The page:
• crystal clear - Thursday, November 9, 2006 - link

    My comments in Daily Tech on this subject-

    More "G80" Derivatives in February R
    E: More info would be nice
    By crystal clear on 11/8/06, Rating: 2
    By crystal clear on 11/8/2006 8:03:43 AM , Rating: 2

    If you link VISTA -SANTA ROSA platform-Core2DUO(merom)CPU line up(T7300,7500,7700 models)then a matching Graphics card
    to complete the link.

    So a G80 for laptops/notebooks?

    The pairing of Intels Santa Rosa platform with Vista in the 2Q 07 is next big thing for the first tier notebook manufacturers & all they need is a matching G80 for this setup.

    Unquote-
    Nvidia currently caters to Desktop requirement/needs with the new G80 releases,wonder how the notebook/server versions will be-with Vista ofcourse.



    Reply
  • yyrkoon - Thursday, November 9, 2006 - link

    Vitual memory is probably a good thing for most cases, but in the graphics arena, this *could* potentially make for sloppy/ bad coding practises. Knowing a lot of game devers (some of which actually work for well known companies), I've heard them from time to time complain about maxing a 16x PCI-E pipe. What I'm trying to say here, is that while it would be a good thing for never having to run out of texture memory, but that system memory, and definately the swap disk can not hold a candle to the memory bandwidth that most Video cards are capable of. End result, is that you definately *will* get a performance hit. All this, and we already know the memory bandwidth capabilities of modern PCs, suffice it to say, the most we'll see from current systems is what ? 12-13K GB/s ? Even a 7800GS can do roughly 35 GB/s on card. A 7600GT ? 22GB/s ?

    Still I think Directx10 is a very good thing, and as I didnt read the whole article, perhaps a missed a little ? Reason being, I've been reading about Directx10 since April, and a friend of mine was privy to some of this information after an interview with ATI.

    http://www.gamedev.net/reference/programming/featu...">http://www.gamedev.net/reference/programming/featu...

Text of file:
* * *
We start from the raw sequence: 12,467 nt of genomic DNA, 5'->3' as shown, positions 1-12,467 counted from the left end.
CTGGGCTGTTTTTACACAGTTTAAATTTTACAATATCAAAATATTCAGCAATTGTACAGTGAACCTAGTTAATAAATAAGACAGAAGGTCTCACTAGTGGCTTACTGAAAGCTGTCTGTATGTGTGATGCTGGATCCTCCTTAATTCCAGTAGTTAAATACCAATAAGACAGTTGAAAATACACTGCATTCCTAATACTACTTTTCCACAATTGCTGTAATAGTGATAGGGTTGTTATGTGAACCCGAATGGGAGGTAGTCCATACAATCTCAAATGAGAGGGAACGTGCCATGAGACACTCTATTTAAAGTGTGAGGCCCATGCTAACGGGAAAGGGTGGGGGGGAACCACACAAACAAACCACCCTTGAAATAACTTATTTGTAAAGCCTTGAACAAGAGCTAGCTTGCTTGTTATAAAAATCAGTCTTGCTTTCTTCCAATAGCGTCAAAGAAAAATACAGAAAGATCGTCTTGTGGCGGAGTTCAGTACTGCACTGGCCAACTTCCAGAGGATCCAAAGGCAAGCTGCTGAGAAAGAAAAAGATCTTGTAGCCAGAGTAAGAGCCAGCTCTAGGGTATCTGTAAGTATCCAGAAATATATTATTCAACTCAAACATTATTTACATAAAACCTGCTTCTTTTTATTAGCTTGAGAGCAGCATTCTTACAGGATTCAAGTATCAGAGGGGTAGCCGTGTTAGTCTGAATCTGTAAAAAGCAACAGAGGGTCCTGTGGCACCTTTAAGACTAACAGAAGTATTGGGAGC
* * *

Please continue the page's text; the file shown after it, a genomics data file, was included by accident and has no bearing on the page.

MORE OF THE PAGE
Reply
  • saratoga - Thursday, November 9, 2006 - link

    I don't know how they threading really works, but its quite possible VM support is required in order to allow multiple threads to run without stepping all over each other,. Reply
  • saratoga - Thursday, November 9, 2006 - link

    Sorry, should read "I don't know how THEIR threading works" Reply
  • falc0ne - Thursday, November 9, 2006 - link

    I don't know what is the problem but I'm really unable to see the images within the latest articles from Anand...Can anyone give me a suggestion? What might be the cause of that?
    The thing is I'm really, really interested in these articles and I need to see those images. Thanks
    Reply
  • yyrkoon - Thursday, November 9, 2006 - link

    Oh, er, then in the options tab of Firefox, (tools->options->content) check the "load images" check box ;) Reply
  • falc0ne - Thursday, November 9, 2006 - link

    well...it would've been simple but I'm afraid is not that...It might be the addblock extension from firefox, other than that I have nooo ideeea...Well I will use the IE tab option instead and load the pages using IE 7. Thanks anyway:) Reply
  • yyrkoon - Thursday, November 9, 2006 - link

    Checked the exceptions list ? I know that firefox makes it really simple to block images from a site (to a point of being too easy). Reply
  • JarredWalton - Thursday, November 9, 2006 - link

    If you've got AdBlock on Firefox, press Ctrl+Shift+A and you can see what it's blocking. If it blocks the images.anandtech.com stuff, you can then see which RegEx isn't working right and edit that. Reply